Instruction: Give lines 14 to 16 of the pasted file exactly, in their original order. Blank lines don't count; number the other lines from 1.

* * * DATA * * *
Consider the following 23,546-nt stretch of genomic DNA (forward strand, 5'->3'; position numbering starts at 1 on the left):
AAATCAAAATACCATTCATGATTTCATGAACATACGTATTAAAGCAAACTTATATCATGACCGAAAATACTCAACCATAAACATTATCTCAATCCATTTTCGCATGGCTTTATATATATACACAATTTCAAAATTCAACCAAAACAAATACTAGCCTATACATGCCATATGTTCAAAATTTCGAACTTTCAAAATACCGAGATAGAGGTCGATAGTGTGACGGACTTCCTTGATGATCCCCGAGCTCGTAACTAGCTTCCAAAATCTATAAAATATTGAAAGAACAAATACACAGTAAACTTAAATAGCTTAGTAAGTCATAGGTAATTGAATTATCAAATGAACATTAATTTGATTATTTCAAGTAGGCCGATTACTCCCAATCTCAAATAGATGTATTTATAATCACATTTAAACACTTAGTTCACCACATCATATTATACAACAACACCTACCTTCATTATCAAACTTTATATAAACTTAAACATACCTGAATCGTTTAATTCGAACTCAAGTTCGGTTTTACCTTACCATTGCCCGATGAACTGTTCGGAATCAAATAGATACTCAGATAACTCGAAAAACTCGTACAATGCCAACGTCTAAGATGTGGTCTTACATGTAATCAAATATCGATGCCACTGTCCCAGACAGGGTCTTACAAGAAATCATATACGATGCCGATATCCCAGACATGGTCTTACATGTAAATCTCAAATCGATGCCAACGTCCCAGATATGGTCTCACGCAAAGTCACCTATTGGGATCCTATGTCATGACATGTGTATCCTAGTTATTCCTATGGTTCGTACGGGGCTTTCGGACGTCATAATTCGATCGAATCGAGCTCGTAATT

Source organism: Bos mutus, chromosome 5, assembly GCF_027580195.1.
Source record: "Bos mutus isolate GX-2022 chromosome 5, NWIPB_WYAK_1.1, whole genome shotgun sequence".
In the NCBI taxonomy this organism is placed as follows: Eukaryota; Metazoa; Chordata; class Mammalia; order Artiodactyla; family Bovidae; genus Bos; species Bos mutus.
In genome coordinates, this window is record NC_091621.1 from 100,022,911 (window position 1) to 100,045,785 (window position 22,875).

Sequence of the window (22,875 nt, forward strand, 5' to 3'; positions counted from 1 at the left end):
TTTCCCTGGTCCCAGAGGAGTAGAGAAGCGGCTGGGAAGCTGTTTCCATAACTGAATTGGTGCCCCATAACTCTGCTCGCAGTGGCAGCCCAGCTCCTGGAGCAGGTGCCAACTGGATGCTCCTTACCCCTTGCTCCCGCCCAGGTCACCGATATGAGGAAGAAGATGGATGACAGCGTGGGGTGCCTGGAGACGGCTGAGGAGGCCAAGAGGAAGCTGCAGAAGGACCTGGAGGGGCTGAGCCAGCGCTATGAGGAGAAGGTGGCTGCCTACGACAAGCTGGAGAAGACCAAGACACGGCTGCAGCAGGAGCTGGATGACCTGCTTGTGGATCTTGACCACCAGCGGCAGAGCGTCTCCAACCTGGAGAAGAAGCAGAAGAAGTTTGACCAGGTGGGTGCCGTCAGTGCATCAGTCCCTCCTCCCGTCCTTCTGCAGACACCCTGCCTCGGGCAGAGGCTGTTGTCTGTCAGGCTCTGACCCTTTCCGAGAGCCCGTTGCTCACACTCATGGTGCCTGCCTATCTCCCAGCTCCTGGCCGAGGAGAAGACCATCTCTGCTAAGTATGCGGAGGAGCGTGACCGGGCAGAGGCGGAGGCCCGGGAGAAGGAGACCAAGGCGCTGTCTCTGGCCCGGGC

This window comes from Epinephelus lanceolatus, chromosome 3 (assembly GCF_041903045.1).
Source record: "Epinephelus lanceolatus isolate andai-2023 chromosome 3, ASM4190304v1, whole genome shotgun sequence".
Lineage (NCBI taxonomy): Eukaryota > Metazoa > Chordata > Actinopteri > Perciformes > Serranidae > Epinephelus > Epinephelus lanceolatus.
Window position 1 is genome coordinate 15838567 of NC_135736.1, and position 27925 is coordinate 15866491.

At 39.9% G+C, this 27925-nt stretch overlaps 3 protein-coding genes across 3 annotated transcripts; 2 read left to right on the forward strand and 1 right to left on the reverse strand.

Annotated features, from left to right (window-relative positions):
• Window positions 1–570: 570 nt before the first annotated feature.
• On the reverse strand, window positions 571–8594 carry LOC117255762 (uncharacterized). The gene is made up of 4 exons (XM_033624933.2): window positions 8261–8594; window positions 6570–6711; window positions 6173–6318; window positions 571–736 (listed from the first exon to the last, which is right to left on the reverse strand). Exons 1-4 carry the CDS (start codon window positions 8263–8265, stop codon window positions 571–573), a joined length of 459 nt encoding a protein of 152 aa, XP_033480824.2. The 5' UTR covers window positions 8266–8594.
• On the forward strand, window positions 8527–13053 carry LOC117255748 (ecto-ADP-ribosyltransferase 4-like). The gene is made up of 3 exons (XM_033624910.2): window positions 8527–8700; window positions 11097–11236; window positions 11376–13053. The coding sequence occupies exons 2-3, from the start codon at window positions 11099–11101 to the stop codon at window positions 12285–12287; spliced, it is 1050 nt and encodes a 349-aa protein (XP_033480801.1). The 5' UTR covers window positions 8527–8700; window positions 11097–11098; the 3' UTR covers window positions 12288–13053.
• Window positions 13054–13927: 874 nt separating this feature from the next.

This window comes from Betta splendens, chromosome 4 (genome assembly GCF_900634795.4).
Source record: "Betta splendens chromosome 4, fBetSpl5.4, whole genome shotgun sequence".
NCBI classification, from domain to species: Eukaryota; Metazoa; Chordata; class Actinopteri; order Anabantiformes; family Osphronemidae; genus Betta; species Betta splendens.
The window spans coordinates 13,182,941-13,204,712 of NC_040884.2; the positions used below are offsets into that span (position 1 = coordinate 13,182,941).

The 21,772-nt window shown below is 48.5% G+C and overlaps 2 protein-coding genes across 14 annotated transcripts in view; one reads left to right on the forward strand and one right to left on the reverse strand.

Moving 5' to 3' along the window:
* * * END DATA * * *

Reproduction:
Annotated features, from left to right (window-relative positions):
• Window positions 1–570: 570 nt before the first annotated feature.
• On the reverse strand, window positions 571–8594 carry LOC117255762 (uncharacterized). The gene is made up of 4 exons (XM_033624933.2): window positions 8261–8594; window positions 6570–6711; window positions 6173–6318; window positions 571–736 (listed from the first exon to the last, which is right to left on the reverse strand). Exons 1-4 carry the CDS (start codon window positions 8263–8265, stop codon window positions 571–573), a joined length of 459 nt encoding a protein of 152 aa, XP_033480824.2. The 5' UTR covers window positions 8266–8594.